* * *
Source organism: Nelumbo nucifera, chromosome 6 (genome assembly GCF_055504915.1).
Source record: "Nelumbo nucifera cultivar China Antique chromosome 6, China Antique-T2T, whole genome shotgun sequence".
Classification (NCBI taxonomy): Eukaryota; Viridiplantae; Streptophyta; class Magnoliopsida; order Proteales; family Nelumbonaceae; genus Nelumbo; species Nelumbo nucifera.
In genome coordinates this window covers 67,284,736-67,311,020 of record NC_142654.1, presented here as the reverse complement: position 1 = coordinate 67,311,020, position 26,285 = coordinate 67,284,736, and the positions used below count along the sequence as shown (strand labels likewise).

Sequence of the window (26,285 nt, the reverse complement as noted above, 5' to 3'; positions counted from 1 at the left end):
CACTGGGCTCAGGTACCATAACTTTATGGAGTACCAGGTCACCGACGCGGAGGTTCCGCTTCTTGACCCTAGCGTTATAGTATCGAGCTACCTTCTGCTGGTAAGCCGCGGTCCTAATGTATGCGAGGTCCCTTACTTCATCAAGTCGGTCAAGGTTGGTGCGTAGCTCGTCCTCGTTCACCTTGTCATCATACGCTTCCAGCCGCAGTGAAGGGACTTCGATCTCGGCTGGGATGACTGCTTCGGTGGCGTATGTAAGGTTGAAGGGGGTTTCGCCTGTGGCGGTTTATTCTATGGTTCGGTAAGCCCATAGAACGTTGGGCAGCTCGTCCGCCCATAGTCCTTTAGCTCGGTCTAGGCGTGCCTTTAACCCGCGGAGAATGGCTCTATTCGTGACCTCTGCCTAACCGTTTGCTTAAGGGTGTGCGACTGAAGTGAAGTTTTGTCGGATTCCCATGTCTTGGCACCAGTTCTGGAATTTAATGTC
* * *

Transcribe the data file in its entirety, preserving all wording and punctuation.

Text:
Source organism: Nelumbo nucifera, chromosome 6 (genome assembly GCF_055504915.1).
Source record: "Nelumbo nucifera cultivar China Antique chromosome 6, China Antique-T2T, whole genome shotgun sequence".
Classification (NCBI taxonomy): Eukaryota; Viridiplantae; Streptophyta; class Magnoliopsida; order Proteales; family Nelumbonaceae; genus Nelumbo; species Nelumbo nucifera.
In genome coordinates this window covers 67,284,736-67,311,020 of record NC_142654.1, presented here as the reverse complement: position 1 = coordinate 67,311,020, position 26,285 = coordinate 67,284,736, and the positions used below count along the sequence as shown (strand labels likewise).

Sequence of the window (26,285 nt, the reverse complement as noted above, 5' to 3'; positions counted from 1 at the left end):
CACTGGGCTCAGGTACCATAACTTTATGGAGTACCAGGTCACCGACGCGGAGGTTCCGCTTCTTGACCCTAGCGTTATAGTATCGAGCTACCTTCTGCTGGTAAGCCGCGGTCCTAATGTATGCGAGGTCCCTTACTTCATCAAGTCGGTCAAGGTTGGTGCGTAGCTCGTCCTCGTTCACCTTGTCATCATACGCTTCCAGCCGCAGTGAAGGGACTTCGATCTCGGCTGGGATGACTGCTTCGGTGGCGTATGTAAGGTTGAAGGGGGTTTCGCCTGTGGCGGTTTATTCTATGGTTCGGTAAGCCCATAGAACGTTGGGCAGCTCGTCCGCCCATAGTCCTTTAGCTCGGTCTAGGCGTGCCTTTAACCCGCGGAGAATGGCTCTATTCGTGACCTCTGCCTAACCGTTTGCTTAAGGGTGTGCGACTGAAGTGAAGTTTTGTCGGATTCCCATGTCTTGGCACCAGTTCTGGAATTTAATGTC